January 21, 2009

Thanks, Malcolm


Malcolm MacPherson (1943-2009)

Malcolm MacPherson (1943-2009)

We are deeply saddened here at Melville House to announce that our author and friend, Malcolm MacPherson, died of a heart attack on the evening of Saturday, January 17, 2009. He was at his home in Warrenton, Virigina, at a gathering of friends and family joined together to celebrate the inauguration of Barack Obama. He was 65 years old.

Malcolm was the author of 15 books, including his brilliant 2007 novel for Melville House, Hocus POTUS, a black satire in the spirit of Catch-22 that drew heavily from his background in the Marines during the Vietnam era, and his time as a war correspondent in Iraq for Time magazine.

He was also the author of several books of nonfiction recently published by Random House that became bestsellers, such as Roberts Ridge (2005), a book of reportage about one of the bloodiest battles of the war in Afghanistan, and, most recently Time Bandit (2008), about fishermen working the dangerous waters of the Bering Sea.

Beyond his career as an author, Malcolm was also a widely-respected and world-traveling journalist. He worked for years as a foreign correspondent for both Time and Newsweek, covering not only the war in Iraq but the Yom Kippur war, sectarian strife in Northern Ireland and Cyprus, and the 1974 “Rumble in the Jungle” boxing match between Muhammad Ali and George Foreman in Zaire. In his book State of Denial, Bob Woodward notes that Jay Garner, the first head of the coalition authority in Iraq, regaled President Bush with stories of his travels around Iraq with Malcolm MacPherson.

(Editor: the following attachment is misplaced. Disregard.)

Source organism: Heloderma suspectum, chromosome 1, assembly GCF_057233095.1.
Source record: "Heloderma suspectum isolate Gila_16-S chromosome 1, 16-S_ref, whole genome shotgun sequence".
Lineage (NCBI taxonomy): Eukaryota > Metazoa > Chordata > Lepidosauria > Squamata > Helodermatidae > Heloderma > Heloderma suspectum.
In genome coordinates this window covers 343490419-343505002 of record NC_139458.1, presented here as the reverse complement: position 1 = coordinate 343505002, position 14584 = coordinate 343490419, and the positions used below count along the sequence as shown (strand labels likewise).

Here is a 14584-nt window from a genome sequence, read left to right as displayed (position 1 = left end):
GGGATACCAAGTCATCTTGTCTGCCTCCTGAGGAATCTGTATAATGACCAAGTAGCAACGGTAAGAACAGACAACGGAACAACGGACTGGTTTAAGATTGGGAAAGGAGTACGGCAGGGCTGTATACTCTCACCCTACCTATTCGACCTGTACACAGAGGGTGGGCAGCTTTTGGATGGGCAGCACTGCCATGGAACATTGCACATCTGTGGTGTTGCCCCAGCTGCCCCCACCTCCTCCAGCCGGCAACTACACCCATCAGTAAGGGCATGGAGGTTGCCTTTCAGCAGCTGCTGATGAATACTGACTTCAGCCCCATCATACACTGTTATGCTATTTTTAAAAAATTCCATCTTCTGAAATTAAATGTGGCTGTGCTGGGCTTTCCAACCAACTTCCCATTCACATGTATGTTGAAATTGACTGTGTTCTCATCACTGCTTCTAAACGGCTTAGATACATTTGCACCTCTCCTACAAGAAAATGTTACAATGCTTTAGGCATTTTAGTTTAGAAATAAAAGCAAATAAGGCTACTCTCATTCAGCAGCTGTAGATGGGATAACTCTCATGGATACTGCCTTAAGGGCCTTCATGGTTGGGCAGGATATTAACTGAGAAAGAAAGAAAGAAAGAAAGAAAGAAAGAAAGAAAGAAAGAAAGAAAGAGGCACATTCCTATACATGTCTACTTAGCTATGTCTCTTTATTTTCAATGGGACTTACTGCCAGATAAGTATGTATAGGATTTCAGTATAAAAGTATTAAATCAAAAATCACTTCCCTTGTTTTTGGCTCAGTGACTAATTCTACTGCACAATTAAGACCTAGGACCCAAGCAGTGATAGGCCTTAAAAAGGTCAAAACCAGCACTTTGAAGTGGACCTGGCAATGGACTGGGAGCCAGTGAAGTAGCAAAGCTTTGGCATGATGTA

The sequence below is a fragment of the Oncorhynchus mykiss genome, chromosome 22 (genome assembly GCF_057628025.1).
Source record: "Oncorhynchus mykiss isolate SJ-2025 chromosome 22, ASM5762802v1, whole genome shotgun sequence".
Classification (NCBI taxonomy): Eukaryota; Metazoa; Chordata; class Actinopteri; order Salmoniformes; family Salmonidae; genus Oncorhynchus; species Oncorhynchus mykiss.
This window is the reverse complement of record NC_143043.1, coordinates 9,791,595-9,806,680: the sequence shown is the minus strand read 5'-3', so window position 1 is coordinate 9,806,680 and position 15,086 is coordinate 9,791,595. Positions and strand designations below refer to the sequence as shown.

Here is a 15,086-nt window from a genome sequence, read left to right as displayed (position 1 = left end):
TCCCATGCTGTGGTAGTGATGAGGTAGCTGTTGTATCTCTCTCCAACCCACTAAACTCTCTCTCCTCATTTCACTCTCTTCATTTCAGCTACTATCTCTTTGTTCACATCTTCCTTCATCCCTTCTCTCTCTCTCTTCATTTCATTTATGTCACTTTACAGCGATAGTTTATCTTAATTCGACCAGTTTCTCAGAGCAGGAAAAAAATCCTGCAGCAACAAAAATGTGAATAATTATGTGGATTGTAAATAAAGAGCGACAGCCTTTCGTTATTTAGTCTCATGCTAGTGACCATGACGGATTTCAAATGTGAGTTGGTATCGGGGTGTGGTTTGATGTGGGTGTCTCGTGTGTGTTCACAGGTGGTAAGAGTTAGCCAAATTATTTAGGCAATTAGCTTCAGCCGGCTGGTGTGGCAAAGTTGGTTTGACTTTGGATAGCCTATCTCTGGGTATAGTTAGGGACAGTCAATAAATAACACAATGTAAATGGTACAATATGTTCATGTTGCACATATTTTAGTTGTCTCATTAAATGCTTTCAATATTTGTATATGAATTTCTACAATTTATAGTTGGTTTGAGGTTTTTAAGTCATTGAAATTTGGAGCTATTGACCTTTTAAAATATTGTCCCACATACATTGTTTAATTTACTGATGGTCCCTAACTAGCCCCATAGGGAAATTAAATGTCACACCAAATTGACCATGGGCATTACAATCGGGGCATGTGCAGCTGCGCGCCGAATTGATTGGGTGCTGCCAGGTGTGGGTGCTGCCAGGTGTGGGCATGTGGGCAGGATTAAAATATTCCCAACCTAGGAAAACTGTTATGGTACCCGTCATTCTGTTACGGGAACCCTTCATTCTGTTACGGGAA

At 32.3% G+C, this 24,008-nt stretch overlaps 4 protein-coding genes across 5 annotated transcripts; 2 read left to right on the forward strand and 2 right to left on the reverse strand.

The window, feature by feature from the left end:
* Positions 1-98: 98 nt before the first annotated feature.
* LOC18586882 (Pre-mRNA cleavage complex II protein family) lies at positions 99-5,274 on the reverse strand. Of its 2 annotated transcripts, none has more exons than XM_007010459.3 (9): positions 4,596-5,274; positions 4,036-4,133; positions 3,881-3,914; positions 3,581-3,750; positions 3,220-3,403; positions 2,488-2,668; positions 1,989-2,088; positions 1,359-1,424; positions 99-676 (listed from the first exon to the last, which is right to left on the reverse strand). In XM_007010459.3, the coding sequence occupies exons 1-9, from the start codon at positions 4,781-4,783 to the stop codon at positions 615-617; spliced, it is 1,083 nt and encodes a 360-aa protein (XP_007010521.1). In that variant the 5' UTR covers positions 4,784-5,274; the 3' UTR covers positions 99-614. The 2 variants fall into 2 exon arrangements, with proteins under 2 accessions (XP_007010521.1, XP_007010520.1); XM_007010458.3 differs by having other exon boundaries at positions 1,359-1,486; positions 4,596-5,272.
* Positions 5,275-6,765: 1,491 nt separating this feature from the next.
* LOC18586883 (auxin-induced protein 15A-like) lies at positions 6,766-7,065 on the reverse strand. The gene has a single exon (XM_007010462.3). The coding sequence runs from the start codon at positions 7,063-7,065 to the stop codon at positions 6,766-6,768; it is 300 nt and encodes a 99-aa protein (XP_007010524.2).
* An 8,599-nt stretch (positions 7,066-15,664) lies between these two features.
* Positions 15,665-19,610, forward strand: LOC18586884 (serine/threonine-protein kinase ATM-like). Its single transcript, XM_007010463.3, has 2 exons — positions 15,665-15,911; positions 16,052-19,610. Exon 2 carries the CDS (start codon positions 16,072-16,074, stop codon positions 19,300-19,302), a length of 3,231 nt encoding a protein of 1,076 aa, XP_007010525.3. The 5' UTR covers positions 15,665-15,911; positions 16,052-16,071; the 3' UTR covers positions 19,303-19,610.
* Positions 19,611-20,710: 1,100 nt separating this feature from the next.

While reporting from Iraq, Malcolm lived in the American Embassy, Saddam Hussein’s former Republican Palace, in the then-newly formed “Green Zone.” He at first lived in an upstairs bedroom of the Palace, but was expelled to a converted shipping container behind the building after some critical reporting on Ambassador Paul Bremer. In addition to covering Garner and Bremer, Malcolm spent time reporting on the search for weapons of mass destruction.

The experience left him enraged at the conduct of the war.

“When I returned home from Iraq,” he wrote in his author questionnaire for Melville House, “I decided to let the anger out in fiction. I drafted Hocus POTUS in around a month … and I did not hold back.”

The result was a book of “black humor of the most exquisite variety,” said Alan Cheuse in a review on National Public Radio. “I thought I would answer farce with farce, fiction with fiction,” Malcolm told the Boston Globe.

Having been raised in the shadow of Disneyland – the construction of which he witnessed as a child, and later wrote about in his spoof In Cahoots – may have contributed to the sense of life as a great, good-hearted adventure that Malcolm imparted to those of us lucky enough to call him a friend. He seemed to find cause for cheerful wonderment in even the most dire situations. While writing his book about the Alaskan fishermen, he once called his editor at Melville House from the middle of the Bering Sea — well-known as some of the most treacherous waters in the world — to chat, casually mentioning that the fishing boat he was on had lost power and they would most likely not be rescued for another day or two. When the editor suggested he might want to conserve the batteries of his cell phone, Malcolm replied, “I know. I just wanted to see if I could get a connection. It’s the damndest thing, isn’t it?”

Malcolm MacPherson is survived by his wife, Charley, a daughter, Molly, and a son, Frasier. In lieu of flowers the family has asked for donations to The Footloose Fund (an education fund for Malcolm’s children named after his email address) at 291 Waterloo Street, Warrenton, VA 20186. Services will be held Friday, January 23 at the Little Sanctuary at St. Alban’s school in Washington DC.

Dennis Johnson is the founder of MobyLives, and the co-founder and co-publisher of Melville House.